Quinoa flour is used to make a variety of toasted and baked goods, including bread, cookies, biscuits, noodles, pasta and pancakes. In addition, quinoa grains can be fermented to produce alcoholic beverages such as beer owing to its high starch level. Owing to its high nutritional quality and adaptability, quinoa is traditionally used in livestock feeding. Quinoa grains contain no gluten. Additionally, it has a high amount of nutrient ingredients such as proteins, dietary fibres, vitamins, fatty acids and minerals. The protein content of quinoa grains varied from 12.8 to 16.7%, which is higher than those of corn, rice and barley. The two main storage proteins in quinoa grain are albumins (35%) and globulins (37%). Quinoa proteins are recognised as high-quality proteins due to their great amount and well-balanced composition of essential amino acids. Quinoa protein contains a high concentration of lysine (2.4–7.8 g/100 g protein), methionine (0.3–9.1 g/100 g protein) and threonine (2.1–8.9 g/100 g protein), which are the limiting amino acids in ancient cereals such as maize and wheat [48][49][50].
Similar to other grains, starch is the most important carbohydrate component (32–69% of total carbohydrates). Its total dietary fibre content (7.0–16.5%) is comparable to modern cereals such as wheat. In addition to having a high protein content and good bioavailability, quinoa also has an intriguing lipid content (3.9–7.4%) that is higher than that of wheat and rice, making it a viable oil seed alternative source. The vitamin content, such as for vitamin C, E and folic acid, are greater than those of most other grains, and there is great potential to use quinoa as a functional food ingredient in mainstay food-processing applications. Quinoa has several health benefits in high-risk groups such as children and the elderly, as well as having prebiotic and probiotic effects [51]. However, it also contains phytate, saponin, tannins and protease inhibitor as the main antinutrients [52].

2.10. Teff

Teff (Eragrostis tef) is a nutritious, gluten-free pseudocereal grain that is native to Ethiopia and Eritrea. It is a staple food in these countries and is often used to make traditional dishes such as injera (a sour fermented pancake-like flat bread). Teff is a rich source of protein (12–15%) and fibre (6–8%) [53]. Teff contains a high level of lysine, which is an essential amino acid that is important for growth and tissue repair. Teff is a good source of minerals, including iron and calcium, which are beneficial for individuals with anaemia or osteoporosis. Teff is also a good source of resistant starch, which can help improve digestion and blood sugar control [52][53].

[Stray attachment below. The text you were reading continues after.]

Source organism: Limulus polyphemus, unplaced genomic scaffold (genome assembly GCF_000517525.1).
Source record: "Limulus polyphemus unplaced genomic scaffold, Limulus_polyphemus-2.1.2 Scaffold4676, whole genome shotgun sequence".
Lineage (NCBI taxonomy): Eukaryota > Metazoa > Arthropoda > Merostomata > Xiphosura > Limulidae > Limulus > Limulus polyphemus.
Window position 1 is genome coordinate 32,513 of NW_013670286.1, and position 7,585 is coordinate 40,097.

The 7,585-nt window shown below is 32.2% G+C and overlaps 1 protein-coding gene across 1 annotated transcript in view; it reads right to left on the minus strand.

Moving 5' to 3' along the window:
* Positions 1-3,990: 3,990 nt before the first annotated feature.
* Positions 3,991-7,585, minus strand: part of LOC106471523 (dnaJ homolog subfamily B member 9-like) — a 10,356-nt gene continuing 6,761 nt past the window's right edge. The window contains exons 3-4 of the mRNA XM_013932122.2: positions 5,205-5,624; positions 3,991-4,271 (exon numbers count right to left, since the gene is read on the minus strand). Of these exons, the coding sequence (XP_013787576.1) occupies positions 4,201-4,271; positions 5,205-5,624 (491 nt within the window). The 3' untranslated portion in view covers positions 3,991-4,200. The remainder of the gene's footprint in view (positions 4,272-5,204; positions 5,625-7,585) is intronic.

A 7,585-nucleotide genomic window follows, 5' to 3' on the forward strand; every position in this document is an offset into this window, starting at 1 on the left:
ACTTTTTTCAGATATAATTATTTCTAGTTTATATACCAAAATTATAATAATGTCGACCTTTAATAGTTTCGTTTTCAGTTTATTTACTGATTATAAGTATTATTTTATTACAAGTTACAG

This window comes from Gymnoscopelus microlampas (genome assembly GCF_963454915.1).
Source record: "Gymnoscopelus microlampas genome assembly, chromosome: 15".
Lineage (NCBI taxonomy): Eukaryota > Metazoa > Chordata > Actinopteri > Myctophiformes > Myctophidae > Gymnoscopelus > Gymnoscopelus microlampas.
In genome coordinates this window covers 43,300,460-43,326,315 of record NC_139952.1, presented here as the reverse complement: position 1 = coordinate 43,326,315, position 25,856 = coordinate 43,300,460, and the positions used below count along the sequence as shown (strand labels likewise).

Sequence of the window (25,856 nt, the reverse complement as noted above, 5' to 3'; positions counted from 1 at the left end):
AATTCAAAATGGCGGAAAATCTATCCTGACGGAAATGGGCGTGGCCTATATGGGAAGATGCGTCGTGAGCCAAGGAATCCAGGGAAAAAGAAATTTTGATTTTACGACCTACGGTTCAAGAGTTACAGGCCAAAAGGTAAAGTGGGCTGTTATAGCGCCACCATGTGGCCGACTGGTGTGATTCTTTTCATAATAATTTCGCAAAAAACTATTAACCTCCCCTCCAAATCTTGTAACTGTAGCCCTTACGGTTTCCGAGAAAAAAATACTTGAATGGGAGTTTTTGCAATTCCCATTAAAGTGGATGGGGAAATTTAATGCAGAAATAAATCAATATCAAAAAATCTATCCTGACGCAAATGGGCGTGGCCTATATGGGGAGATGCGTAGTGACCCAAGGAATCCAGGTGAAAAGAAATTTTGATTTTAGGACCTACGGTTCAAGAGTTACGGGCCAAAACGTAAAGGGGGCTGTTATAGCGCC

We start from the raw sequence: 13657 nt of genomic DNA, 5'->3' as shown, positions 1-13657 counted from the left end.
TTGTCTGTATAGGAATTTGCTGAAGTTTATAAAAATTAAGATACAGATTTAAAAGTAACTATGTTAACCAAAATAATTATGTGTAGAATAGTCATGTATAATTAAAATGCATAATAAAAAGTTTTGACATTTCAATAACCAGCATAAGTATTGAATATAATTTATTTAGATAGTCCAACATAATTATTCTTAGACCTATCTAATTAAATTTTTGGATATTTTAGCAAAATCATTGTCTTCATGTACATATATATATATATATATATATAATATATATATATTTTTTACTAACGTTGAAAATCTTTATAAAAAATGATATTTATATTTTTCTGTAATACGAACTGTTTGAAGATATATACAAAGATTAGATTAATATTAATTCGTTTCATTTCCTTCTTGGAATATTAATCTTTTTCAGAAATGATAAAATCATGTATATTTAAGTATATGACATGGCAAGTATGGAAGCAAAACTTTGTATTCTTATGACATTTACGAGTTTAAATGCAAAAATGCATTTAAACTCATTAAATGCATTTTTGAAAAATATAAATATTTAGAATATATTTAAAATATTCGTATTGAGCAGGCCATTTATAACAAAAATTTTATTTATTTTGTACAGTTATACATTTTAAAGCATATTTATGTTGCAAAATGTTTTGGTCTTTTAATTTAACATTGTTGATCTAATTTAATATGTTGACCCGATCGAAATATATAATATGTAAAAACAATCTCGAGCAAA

Teff also contains a variety of phytochemicals and antioxidants, including phenolic acids and flavonoids, which have been shown to have anti-inflammatory and anti-cancer properties and can reduce the risk of chronic diseases [54].
Phytic acid, tannins and protease inhibitors are the main antinutritional factors in teff [53]. To minimise the negative effects of these compounds, traditional methods of processing, such as fermentation, soaking and germination, can be used to reduce the levels of anti-nutritional compounds in teff. Teff can be ground into flour and used to make a variety of baked goods, including bread, pancakes and cakes. It can also be cooked and eaten as a porridge or added to salads and stews. Phytate, tannins, oxalates and saponins are the main antinutrients in teff [53][55].

2.11. Chia

Chia (Salvia hispanica) is a pseudocereal native to Mexico and Central America. It is a member of the mint family (Lamiaceae) and is closely related to other species such as sage and oregano. The chia seeds are small and oval in shape, measuring about 1–2 mm in diameter. They are black, brown or white in colour and have a glossy surface. The chia plant is drought-tolerant, making it suitable for dryland farming [56][57][58]. Chia seeds are an excellent source of dietary fibre (~34%), lipids (~33%) and protein (~18%). The protein content in chia seeds is composed of essential amino acids, such as lysine and arginine, and non-essential amino acids, such as alanine and aspartic acid. The chia seed lipid is rich in polyunsaturated acids with beneficial health impacts and, recently, has been extracted and characterised for food applications. Chia seeds are great sources of bioactive compounds such as omega-3 fatty acids (60–64%) and are a good source of minerals. Phytate and trypsin inhibitors are the major antinutrients in chia seeds [56][57][58][59].

2.12. Buckwheat

Buckwheat (Fagopyrum esculentum) is a pseudocereal that belongs to the family Polygonaceae. It is small and dark-coloured, typically brown or black, and is often used as a grain-like food source. Buckwheat is a hardy plant that can grow in a variety of soil types and climates, it is tolerant to frost and can be grown as a cover crop or as a green manure crop [49][60]. The seed of the buckwheat plant is a good source of carbohydrates (~65%), mainly in the form of complex carbohydrates, such as starch and dietary fibre. Additionally, it has a significant amount of protein (14–16%) of high quality, as it includes all essential amino acids, including lysine and arginine, which are often not present in other plant-based protein sources. Buckwheat is also rich in vitamins, such as B and E, and minerals. Some studies have revealed that the buckwheat seed contains a small amount of phytate, trypsin inhibitors and lectins, which can reduce the digestibility of proteins and cause allergic reactions in some individuals. The high levels of flavonoids present in buckwheat, particularly rutin, have been found to have antioxidant and anti-inflammatory properties, and they also have prebiotic and probiotic benefits [49].